Marcio Jose Sanchez Associated Press Mike Goodson was given a game ball after rushing for 89 yards Sunday against Kansas City. It was a meaningful gesture, the running back said.

Carolina on ex-Panther Goodson's mind

Published: Thursday, Dec. 20, 2012 - 12:00 am | Page 3C
Last Modified: Thursday, Dec. 20, 2012 - 7:51 am

OAKLAND – The career of Mike Goodson has been much like the running game of the Raiders – long periods of inactivity interspersed with flashes of productivity and brilliance.

Goodson is at his high point with the Raiders since being acquired by trade from the Carolina Panthers last March for offensive tackle Bruce Campbell. He earned a game ball Sunday for his performance in a 15-0 win over the Kansas City Chiefs, rushing for 89 yards on 13 carries.

"That was huge," Goodson said Wednesday. "I found out this morning I got it. It makes me feel good."

Just as huge, although Goodson is a little reluctant to admit it, is getting a chance to face the team that traded him when the Raiders visit the Panthers this week.

A fourth-round draft pick out of Texas A&M in 2009, Goodson played sparingly as a rookie behind veteran DeAngelo Williams and Jonathan Stewart, who was taken in the first round the season before Goodson arrived.

The following season, when both backs were out because of injuries, Goodson was the lead back in games against Tampa Bay, Baltimore and Cleveland. He rushed for 100 yards on 23 carries against the Bucs, 120 yards on 22 carries against a Ravens team stingy against the run, and 55 yards on 14 carries against the Browns.

"That was definitely a confidence booster," Goodson said. "I was a young guy. I hadn't really had a start yet, so going through that helped me a lot."

Just like that, his starting string was over. Williams and Stewart returned, Goodson went back to the bench, and when the John Fox regime was swept out in favor of Ron Rivera, Goodson had a couple of fumbles in the preseason, then battled illness and a hamstring injury.

He ended the 2011 season on injured reserve, having not carried the ball, and was sent to the Raiders for Campbell.

"We had too many running backs," Rivera said by conference call. "Rather than release a guy outright, we tried to get something for him. … It's not one of those things where we gave up on him. We had too many good backs."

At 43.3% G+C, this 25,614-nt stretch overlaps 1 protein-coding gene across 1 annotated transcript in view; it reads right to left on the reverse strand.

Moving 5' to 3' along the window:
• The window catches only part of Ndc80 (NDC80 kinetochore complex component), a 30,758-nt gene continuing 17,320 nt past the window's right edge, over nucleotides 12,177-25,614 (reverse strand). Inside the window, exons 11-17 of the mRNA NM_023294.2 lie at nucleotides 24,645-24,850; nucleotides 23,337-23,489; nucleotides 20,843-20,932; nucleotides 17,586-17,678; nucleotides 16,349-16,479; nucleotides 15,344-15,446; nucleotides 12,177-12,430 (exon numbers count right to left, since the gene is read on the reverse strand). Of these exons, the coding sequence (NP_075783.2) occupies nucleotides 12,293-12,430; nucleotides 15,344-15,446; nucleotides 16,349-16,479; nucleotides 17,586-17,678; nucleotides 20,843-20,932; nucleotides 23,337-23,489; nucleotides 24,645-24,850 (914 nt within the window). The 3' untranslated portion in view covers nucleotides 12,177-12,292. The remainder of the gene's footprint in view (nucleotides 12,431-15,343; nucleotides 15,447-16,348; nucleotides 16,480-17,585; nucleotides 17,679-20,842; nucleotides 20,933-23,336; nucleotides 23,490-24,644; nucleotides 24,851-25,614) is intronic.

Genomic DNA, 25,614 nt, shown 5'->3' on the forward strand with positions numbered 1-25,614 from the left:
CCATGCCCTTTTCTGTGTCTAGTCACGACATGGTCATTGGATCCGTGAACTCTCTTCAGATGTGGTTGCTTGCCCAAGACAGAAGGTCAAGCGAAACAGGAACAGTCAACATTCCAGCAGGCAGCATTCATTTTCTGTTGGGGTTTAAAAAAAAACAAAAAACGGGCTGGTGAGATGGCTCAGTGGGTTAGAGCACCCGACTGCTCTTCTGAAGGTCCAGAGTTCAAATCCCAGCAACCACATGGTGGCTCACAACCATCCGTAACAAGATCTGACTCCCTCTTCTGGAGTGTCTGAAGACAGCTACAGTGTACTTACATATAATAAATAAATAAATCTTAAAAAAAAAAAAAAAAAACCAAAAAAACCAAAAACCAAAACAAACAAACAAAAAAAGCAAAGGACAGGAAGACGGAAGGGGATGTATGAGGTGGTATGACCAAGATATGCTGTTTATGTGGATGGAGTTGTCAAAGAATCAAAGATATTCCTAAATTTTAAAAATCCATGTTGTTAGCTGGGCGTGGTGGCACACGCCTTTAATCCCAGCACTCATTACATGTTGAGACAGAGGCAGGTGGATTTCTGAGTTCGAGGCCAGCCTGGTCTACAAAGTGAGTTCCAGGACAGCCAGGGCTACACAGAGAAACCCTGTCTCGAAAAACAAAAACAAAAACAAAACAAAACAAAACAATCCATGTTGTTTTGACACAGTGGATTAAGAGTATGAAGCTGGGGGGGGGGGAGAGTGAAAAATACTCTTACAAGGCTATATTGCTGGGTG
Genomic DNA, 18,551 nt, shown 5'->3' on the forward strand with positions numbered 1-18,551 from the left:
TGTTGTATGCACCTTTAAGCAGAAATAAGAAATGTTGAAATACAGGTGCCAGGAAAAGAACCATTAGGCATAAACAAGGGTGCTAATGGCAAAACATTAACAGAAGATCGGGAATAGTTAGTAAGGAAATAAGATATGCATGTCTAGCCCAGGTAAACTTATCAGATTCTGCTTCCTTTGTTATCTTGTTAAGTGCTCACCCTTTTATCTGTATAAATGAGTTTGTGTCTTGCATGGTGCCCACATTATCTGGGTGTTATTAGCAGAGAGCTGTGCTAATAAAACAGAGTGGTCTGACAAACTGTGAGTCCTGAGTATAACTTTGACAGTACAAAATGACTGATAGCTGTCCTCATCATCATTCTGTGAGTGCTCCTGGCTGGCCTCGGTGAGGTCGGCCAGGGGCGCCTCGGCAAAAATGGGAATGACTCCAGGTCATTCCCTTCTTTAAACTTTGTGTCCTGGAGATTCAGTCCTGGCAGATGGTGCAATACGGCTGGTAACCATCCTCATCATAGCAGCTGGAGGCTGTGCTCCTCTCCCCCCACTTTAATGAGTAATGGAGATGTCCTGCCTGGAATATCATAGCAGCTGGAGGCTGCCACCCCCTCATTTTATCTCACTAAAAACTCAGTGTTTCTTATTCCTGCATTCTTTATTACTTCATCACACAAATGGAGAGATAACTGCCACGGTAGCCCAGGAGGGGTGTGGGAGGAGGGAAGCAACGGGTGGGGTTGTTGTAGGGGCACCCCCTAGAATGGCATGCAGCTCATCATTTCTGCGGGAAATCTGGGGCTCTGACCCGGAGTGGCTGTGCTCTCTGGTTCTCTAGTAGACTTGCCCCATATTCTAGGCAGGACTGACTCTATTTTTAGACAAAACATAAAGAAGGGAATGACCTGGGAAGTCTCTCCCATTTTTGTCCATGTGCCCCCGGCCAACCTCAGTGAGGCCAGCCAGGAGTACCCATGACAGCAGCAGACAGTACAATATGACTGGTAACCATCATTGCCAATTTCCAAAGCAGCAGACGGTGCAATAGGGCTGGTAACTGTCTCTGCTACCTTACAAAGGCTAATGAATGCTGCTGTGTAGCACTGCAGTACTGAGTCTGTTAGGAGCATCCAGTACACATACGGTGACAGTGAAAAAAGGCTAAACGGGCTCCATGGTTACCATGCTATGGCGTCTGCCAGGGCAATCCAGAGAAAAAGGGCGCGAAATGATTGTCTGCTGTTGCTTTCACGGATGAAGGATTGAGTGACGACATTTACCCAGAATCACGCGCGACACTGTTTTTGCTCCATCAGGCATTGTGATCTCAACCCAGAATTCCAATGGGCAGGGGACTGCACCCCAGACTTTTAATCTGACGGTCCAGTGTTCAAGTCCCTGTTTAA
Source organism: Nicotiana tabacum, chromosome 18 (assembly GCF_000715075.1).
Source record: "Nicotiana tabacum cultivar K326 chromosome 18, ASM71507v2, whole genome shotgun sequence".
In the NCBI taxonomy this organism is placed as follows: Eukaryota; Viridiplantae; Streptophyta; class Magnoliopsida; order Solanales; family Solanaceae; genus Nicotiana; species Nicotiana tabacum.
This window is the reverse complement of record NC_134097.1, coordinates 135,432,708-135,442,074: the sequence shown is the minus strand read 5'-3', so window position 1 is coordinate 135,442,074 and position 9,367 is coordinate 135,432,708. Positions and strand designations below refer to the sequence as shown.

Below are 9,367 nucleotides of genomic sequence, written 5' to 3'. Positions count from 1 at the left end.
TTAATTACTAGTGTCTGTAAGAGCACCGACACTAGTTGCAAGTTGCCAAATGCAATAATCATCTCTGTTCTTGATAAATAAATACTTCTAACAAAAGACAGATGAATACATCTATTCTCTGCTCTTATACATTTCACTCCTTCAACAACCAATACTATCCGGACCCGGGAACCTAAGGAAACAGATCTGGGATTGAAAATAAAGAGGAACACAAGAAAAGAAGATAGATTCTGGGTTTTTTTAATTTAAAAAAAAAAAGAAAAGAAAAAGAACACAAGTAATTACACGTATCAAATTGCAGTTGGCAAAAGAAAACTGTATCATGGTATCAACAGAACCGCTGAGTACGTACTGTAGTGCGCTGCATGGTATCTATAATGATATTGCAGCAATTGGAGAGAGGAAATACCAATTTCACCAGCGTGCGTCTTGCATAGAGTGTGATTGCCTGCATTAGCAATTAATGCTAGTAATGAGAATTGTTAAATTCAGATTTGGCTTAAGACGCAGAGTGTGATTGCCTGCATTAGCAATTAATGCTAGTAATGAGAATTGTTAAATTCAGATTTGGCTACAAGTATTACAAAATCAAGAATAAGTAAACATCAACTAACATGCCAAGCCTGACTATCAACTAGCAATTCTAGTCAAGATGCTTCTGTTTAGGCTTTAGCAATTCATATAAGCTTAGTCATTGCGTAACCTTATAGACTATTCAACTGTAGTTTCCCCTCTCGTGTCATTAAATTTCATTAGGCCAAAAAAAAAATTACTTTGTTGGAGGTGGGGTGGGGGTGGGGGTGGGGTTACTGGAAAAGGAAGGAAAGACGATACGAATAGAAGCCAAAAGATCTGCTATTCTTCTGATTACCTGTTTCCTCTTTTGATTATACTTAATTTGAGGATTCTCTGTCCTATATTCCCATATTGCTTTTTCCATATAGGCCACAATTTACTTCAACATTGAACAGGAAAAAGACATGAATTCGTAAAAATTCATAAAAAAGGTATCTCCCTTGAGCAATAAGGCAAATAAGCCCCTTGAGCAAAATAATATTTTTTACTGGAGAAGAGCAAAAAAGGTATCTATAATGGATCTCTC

Goodson, 6-foot-1, 210 pounds was ticketed to replace Michael Bush as the Raiders' change-of-pace back behind Darren McFadden, albeit with more of a darting, slashing style.

He was having an excellent training camp until being knocked out by Philip Wheeler during a contact drill, leaving the field by ambulance.

An opportunity to be the lead ball carrier evaporated when Goodson went out because of a high ankle sprain Nov. 4 against Tampa Bay – the same day McFadden got hurt with the same injury.

"(He's been) a little up and down, but I like some of the things he's done," Raiders coach Dennis Allen said. "He's added an element of explosiveness. He's done a nice job in the screen game. He's had a couple of games where he ran the ball pretty well. I've been pleased with him in conjunction with Darren and Marcel (Reece) and some of the other guys we've used."

Quarterback Carson Palmer raved about Goodson's performance against the Chiefs.

"He made some phenomenal plays, plays where there wasn't a whole lot to be made and he figured out a way to break an arm tackle, spin off a guy, make a guy miss," Palmer said.

Goodson concedes to having a "chip on his shoulder" facing the Panthers, but added: "I want to beat everybody. I want to beat them just as bad as I want to beat everybody else."

Palmer said he thinks meeting Carolina is a bigger deal than Goodson is letting on.

"He hasn't talked about it a whole lot, but you can tell," Palmer said.

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